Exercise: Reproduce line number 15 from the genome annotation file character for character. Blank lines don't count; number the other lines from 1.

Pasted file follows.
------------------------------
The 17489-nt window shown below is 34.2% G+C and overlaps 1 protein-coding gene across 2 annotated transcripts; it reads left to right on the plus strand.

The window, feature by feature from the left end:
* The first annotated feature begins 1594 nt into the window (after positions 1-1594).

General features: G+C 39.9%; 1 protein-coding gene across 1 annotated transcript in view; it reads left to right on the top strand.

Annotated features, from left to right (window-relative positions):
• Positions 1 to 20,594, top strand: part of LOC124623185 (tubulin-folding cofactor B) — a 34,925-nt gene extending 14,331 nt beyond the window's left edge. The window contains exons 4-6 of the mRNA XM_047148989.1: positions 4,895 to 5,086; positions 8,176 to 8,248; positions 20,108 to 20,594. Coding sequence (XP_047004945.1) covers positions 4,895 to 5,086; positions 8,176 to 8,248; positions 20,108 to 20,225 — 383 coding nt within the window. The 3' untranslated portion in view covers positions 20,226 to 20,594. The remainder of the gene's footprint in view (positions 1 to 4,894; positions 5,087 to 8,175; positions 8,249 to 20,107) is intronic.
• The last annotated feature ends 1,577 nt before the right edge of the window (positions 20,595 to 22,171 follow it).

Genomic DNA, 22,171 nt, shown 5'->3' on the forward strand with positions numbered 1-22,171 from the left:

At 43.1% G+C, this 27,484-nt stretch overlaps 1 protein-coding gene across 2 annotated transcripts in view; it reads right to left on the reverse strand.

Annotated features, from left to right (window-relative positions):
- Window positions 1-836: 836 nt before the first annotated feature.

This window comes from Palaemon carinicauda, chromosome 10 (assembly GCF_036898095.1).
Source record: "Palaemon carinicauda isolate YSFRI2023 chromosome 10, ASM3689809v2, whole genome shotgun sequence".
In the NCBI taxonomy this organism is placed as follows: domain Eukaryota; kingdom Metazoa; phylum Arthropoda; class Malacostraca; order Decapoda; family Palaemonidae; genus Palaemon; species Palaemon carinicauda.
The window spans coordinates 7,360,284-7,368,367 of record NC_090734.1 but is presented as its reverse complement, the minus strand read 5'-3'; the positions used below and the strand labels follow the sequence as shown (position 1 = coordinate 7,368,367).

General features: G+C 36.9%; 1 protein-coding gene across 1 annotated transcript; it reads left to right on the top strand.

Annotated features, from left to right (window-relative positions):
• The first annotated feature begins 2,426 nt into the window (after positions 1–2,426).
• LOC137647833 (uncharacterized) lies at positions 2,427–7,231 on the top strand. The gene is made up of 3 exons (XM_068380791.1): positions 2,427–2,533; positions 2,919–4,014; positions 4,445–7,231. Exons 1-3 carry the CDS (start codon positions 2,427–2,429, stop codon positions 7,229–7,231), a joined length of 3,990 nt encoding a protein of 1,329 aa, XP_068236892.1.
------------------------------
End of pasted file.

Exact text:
The window spans coordinates 7,360,284-7,368,367 of record NC_090734.1 but is presented as its reverse complement, the minus strand read 5'-3'; the positions used below and the strand labels follow the sequence as shown (position 1 = coordinate 7,368,367).